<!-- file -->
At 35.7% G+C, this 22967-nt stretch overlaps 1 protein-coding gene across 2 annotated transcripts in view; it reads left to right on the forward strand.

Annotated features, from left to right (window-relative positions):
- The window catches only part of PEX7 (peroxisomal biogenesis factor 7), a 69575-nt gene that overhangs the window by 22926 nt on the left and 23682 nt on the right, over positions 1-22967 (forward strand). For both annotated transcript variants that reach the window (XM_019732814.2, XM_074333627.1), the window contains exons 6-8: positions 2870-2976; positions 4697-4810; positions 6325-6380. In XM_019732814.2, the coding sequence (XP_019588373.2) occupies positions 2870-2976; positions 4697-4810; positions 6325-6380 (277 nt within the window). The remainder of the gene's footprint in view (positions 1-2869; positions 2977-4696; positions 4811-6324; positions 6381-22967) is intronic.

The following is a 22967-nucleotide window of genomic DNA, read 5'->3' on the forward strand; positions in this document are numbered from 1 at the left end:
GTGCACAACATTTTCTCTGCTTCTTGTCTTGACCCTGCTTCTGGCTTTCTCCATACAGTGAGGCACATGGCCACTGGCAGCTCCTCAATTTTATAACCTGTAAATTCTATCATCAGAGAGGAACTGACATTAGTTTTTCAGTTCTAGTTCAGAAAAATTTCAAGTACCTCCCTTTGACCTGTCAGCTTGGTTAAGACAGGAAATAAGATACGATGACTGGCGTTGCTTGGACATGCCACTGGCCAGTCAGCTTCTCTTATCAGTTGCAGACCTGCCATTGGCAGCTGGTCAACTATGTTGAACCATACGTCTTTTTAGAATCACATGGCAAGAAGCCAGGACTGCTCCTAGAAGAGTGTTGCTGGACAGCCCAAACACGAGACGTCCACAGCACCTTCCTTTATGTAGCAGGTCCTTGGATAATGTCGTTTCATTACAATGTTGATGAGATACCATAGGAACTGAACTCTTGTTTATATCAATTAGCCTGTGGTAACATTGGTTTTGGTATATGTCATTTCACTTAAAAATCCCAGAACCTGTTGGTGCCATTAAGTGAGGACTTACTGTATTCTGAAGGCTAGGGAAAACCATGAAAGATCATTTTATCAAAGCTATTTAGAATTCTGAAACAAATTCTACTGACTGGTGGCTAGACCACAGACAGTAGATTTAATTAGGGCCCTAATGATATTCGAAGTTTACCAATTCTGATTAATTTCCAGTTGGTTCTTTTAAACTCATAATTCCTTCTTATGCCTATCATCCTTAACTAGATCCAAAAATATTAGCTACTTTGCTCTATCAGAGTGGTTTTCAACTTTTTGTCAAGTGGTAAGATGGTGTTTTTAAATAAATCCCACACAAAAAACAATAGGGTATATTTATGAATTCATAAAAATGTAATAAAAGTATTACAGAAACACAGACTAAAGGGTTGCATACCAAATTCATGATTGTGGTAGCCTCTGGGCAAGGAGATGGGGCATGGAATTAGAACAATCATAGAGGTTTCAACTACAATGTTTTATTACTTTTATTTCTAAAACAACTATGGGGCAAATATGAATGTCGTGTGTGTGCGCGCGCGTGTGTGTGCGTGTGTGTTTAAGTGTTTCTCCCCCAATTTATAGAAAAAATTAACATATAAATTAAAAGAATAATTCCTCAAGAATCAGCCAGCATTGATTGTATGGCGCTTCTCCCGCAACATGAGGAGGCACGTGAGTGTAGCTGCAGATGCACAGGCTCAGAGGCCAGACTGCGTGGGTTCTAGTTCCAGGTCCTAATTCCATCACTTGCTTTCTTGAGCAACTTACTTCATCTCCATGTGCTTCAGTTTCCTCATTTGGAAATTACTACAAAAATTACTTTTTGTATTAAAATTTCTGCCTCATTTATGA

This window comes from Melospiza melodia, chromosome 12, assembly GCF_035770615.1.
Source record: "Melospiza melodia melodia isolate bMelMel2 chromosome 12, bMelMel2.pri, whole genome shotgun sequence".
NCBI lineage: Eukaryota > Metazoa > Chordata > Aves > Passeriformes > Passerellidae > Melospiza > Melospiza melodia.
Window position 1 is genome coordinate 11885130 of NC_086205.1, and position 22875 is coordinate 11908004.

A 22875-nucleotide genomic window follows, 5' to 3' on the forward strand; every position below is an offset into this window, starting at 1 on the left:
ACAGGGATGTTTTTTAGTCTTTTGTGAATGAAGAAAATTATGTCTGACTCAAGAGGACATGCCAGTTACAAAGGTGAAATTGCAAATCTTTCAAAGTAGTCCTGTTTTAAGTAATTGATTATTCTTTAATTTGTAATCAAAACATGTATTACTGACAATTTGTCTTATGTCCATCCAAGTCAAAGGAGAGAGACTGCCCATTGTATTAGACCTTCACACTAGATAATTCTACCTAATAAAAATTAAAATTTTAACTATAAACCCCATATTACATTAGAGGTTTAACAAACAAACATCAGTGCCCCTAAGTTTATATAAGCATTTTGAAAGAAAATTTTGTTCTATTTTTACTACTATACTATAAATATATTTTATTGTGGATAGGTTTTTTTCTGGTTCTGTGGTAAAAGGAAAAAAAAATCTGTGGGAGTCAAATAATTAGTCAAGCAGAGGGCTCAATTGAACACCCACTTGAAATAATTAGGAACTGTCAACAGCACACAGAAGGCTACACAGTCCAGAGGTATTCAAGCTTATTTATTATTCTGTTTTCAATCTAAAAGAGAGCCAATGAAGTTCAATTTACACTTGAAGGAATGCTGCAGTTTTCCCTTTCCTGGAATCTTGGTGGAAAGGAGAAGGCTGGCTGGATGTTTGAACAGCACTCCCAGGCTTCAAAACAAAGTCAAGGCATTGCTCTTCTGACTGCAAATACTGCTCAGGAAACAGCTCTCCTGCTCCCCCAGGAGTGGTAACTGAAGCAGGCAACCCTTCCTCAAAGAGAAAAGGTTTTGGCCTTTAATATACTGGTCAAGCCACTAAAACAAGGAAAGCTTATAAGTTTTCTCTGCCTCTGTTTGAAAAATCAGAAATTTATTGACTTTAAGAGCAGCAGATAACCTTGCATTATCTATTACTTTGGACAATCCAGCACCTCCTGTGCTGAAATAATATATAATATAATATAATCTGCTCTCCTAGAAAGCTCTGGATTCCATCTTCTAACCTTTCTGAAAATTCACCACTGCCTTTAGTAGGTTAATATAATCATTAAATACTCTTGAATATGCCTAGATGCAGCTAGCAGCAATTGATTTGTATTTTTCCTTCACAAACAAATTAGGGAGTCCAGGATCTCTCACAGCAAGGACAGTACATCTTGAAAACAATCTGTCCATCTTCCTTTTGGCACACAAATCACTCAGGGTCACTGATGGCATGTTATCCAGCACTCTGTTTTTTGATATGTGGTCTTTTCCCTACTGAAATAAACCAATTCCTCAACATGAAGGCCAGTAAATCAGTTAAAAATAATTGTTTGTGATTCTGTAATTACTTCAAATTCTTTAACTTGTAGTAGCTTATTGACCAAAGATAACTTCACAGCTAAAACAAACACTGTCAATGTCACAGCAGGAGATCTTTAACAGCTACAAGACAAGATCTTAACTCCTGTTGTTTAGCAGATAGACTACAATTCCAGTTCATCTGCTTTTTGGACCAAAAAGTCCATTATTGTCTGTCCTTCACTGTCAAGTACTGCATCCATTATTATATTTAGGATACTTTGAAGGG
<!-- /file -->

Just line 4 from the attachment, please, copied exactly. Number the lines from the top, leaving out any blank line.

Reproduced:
The following is a 22967-nucleotide window of genomic DNA, read 5'->3' on the forward strand; positions in this document are numbered from 1 at the left end: